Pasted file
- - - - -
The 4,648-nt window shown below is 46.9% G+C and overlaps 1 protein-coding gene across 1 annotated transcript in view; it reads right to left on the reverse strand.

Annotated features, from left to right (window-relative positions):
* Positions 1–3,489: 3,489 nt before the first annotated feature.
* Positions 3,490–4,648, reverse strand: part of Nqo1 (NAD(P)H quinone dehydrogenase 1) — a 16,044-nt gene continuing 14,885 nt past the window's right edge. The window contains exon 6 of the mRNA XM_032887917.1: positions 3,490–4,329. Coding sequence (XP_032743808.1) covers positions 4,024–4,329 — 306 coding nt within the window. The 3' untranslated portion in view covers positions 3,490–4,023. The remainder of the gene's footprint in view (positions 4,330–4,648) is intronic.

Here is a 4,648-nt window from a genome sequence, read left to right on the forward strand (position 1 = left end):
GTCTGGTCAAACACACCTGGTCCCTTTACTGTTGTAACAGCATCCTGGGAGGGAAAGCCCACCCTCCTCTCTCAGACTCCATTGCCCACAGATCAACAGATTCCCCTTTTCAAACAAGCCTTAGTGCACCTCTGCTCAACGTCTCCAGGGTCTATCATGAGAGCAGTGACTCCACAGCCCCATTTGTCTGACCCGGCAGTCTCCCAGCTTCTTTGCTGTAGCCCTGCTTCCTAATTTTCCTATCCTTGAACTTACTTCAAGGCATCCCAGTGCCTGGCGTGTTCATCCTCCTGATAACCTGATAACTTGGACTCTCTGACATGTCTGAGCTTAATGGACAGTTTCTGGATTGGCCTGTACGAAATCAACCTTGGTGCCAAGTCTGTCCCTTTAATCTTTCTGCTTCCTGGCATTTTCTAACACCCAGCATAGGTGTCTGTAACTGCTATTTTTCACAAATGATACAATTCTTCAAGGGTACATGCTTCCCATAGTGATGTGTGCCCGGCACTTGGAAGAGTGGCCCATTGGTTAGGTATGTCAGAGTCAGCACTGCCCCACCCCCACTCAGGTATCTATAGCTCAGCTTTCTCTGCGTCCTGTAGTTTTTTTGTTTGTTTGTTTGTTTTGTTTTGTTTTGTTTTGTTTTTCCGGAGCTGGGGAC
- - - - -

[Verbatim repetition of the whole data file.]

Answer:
The 4,648-nt window shown below is 46.9% G+C and overlaps 1 protein-coding gene across 1 annotated transcript in view; it reads right to left on the reverse strand.

Annotated features, from left to right (window-relative positions):
* Positions 1–3,489: 3,489 nt before the first annotated feature.
* Positions 3,490–4,648, reverse strand: part of Nqo1 (NAD(P)H quinone dehydrogenase 1) — a 16,044-nt gene continuing 14,885 nt past the window's right edge. The window contains exon 6 of the mRNA XM_032887917.1: positions 3,490–4,329. Coding sequence (XP_032743808.1) covers positions 4,024–4,329 — 306 coding nt within the window. The 3' untranslated portion in view covers positions 3,490–4,023. The remainder of the gene's footprint in view (positions 4,330–4,648) is intronic.

Here is a 4,648-nt window from a genome sequence, read left to right on the forward strand (position 1 = left end):
GTCTGGTCAAACACACCTGGTCCCTTTACTGTTGTAACAGCATCCTGGGAGGGAAAGCCCACCCTCCTCTCTCAGACTCCATTGCCCACAGATCAACAGATTCCCCTTTTCAAACAAGCCTTAGTGCACCTCTGCTCAACGTCTCCAGGGTCTATCATGAGAGCAGTGACTCCACAGCCCCATTTGTCTGACCCGGCAGTCTCCCAGCTTCTTTGCTGTAGCCCTGCTTCCTAATTTTCCTATCCTTGAACTTACTTCAAGGCATCCCAGTGCCTGGCGTGTTCATCCTCCTGATAACCTGATAACTTGGACTCTCTGACATGTCTGAGCTTAATGGACAGTTTCTGGATTGGCCTGTACGAAATCAACCTTGGTGCCAAGTCTGTCCCTTTAATCTTTCTGCTTCCTGGCATTTTCTAACACCCAGCATAGGTGTCTGTAACTGCTATTTTTCACAAATGATACAATTCTTCAAGGGTACATGCTTCCCATAGTGATGTGTGCCCGGCACTTGGAAGAGTGGCCCATTGGTTAGGTATGTCAGAGTCAGCACTGCCCCACCCCCACTCAGGTATCTATAGCTCAGCTTTCTCTGCGTCCTGTAGTTTTTTTGTTTGTTTGTTTGTTTTGTTTTGTTTTGTTTTGTTTTTCCGGAGCTGGGGAC